New York Yankees starting pitcher Luis Severino throws to the...

New York Yankees starting pitcher Luis Severino throws to the plate during the first inning of a baseball game against the Los Angeles Dodgers Friday, June 2, 2023, in Los Angeles. Credit: AP/Mark J. Terrill

LOS ANGELES — Luis Severino was surprisingly sharp in his first two starts after coming off the injured list, showing almost no signs of rust.

Start No. 3?

A complete train wreck.

Severino,with his usual high-90s fastball down 2 to 3 mph, was torched for six first-inning runs, putting the Yankees in an insurmountable hole against Clayton Kershaw and the Dodgers on Friday night in an 8-4 loss in front of a sellout crowd of 52,534 at Dodger Stadium.

The Yankees (34-25) were excited about this series against the Dodgers (35-23), the first in this typically electric atmosphere since 2019. But that balloon was quickly punctured as the Dodgers, who came into the night leading the National League in runs per game (5.60), runs (319), home runs (96) and extra-base hits (215), among others, flexed their muscle from the start.

Mookie Betts, who hit two home runs for a second straight game, led off the first with a homer, the first of two in the inning and four total by Los Angeles. The Yankees were outhit 13-5, with Josh Donaldson hitting a pair of home runs and Giancarlo Stanton adding a solo shot to account for all of their runs. Both were playing for the first time since April, activated after lengthy stints on the injured list.

Severino, with a 1.59 ERA after his first two starts, allowed seven runs, nine hits and a walk in four innings as he fell to 0-1.

Kershaw allowed two runs — on solo homers by Donaldson (446 feet) and Stanton (417 feet) — four hits and a walk in seven innings. Kershaw, all but certain to be Cooperstown-bound five years after he retires, struck out nine in improving to 7-4, 3.25 this season.

Kershaw required only two pitches to record his first two outs, but not in the way one might imagine, and needed only five pitches to get through the first inning. Gleyber Torres, who has flourished in the leadoff spot, lined Kershaw’s first pitch of the night, a 92-mph fastball, to center for a single that improved him to 17 for his last 49 (.347). Aaron Judge, named the AL’s Player of the Month for May earlier in the day, swung at a first-pitch 92-mph fastball and hit into a 5-4-3 double play. Anthony Rizzo struck out on three pitches, taking a called third strike.

The Dodgers sent 10 to the plate (11 if you count Freddie Freeman, who was up when James Outman was picked off third to end the inning) in the bottom half.

Betts, who inflicted his share of damage on the Yankees during his years with the Red Sox, led off and crushed a down-the-middle 95-mph fastball to left for his 14th homer to make it 1-0. And the inning would get much, much worse for Severino.

With one out, Will Smith hit a ground shot to short. Anthony Volpe made a diving stop in the hole and threw a two-hopper across to Anthony Rizzo, who also returned to action after a stiff neck. Smith was called out but the Dodgers challenged and the call was overturned. Max Muncy followed by blasting a 2-and-2 changeup to left for his 18th homer, making it 3-0 and marking the second of six straight hits by the Dodgers in the inning.

Severino said of his stuff when he took the mound: “It was good. Fastball location was bad. That changeup Muncy hit out was a good pitch. That’s a good team, and when you have mistakes like this, they’ll take advantage of that.”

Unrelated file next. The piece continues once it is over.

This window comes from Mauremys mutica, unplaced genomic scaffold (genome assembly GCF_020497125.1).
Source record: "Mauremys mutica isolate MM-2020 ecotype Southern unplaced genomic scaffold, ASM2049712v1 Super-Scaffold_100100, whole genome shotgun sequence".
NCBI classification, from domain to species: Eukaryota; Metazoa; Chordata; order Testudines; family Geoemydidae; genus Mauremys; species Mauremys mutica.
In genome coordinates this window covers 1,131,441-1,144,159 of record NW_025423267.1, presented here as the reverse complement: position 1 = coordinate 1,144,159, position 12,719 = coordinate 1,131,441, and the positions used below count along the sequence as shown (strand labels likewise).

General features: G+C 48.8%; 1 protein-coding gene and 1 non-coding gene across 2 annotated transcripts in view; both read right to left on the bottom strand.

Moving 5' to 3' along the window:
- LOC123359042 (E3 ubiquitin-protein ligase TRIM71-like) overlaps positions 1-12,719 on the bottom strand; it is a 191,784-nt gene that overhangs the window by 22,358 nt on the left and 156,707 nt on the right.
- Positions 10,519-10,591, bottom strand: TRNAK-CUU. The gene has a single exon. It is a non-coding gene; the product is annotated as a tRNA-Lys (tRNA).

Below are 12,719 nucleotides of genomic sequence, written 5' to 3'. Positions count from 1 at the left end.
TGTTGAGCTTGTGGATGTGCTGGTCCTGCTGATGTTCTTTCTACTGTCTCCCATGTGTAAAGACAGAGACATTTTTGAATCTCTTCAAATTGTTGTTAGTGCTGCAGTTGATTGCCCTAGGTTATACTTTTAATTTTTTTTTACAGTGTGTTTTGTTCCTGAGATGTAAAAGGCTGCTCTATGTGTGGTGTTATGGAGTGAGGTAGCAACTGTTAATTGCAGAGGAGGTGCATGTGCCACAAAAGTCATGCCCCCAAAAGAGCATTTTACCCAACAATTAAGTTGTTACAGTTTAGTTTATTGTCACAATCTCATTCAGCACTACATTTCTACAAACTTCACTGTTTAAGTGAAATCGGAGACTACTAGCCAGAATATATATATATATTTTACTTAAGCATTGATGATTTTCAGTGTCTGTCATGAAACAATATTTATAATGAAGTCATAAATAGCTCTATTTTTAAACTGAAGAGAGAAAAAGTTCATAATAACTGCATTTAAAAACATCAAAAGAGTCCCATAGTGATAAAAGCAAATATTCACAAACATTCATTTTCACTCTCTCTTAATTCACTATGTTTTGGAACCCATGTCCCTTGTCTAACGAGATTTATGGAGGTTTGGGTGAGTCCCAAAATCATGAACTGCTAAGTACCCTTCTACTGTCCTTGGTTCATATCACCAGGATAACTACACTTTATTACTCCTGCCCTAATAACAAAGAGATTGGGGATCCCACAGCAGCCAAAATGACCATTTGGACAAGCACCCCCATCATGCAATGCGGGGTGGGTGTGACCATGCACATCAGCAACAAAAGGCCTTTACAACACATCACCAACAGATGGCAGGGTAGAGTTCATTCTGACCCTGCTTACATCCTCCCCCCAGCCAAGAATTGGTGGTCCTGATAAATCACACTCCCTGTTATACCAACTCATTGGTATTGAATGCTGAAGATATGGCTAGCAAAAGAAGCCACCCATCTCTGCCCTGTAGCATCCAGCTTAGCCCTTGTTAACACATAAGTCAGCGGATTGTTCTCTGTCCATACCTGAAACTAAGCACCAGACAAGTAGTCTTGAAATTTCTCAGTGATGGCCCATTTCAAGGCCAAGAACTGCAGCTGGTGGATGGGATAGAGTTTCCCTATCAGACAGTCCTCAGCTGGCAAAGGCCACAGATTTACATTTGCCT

After Betts’ RBI single in his second at-bat of the inning made it 6-0, the Yankees caught a break when Outman, who hit an RBI single earlier in the inning, was picked off third by catcher Jose Trevino for the third out, ending Severino’s 34-pitch inning.

Severino said of his velocity: “The main thing for me was location. If I can throw 95 where I want, I would rather throw 99 where I want, but with 95 I can get through a lineup.”

Aaron Boone said he isn't concerned about Severino's velocity. “No. He pitches in and out mid-90s, upper 90s sometimes, and really the last couple, he’s had that really good life to his heater,'' he said. "Just a tick off tonight. No, I don’t think anything [concerning].”

Given the amount of hard contact, does Severino wonder if he was tipping pitches? “Like I said before, for me the big thing was location if I’m tipping or not,'' he said. "Even if I’m tipping, I need to get better. This is the big leagues. If I was tipping, I would look at it and see. If I’m tipping, that’s my bad and I need to fix it.”

Did  Boone think he was tipping pitches? “I thought some mistakes there [over the middle],'' he said. "Obviously, we look into everything, but they jumped on some pitches in the heart of the plate that they didn’t miss.”

The Yankees got one back in the second when Donaldson, playing his first game since April 5 as he was activated from the IL (hamstring) earlier in the day, ripped a 2-and-2 slider to left-center to make it 6-1.

After a 1-2-3, 14-pitch bottom half from Severino, the Dodgers got him again in the third. J.D. Martinez hammered a 1-and-2, 96-mph fastball to center for his 13th homer and eighth in his last 12 games.

Stanton drew the Yankees within 7-2 in the fourth, destroying a 2-and-2 slider to left-center for his fifth home run. Stanton has hit 10 homers in 24 career games at Dodger Stadium, the ballpark the Los Angeles native visited while growing up.

Betts hit his second homer of the game in the sixth and Donaldson hit a 418-foot two-run homer in the ninth.

 “Felt nice,'' Donaldson said of his two-homer game. "Felt like I had some pretty quality ABs today. But at the end of the day, we lost the game. That’s what’s most important.”



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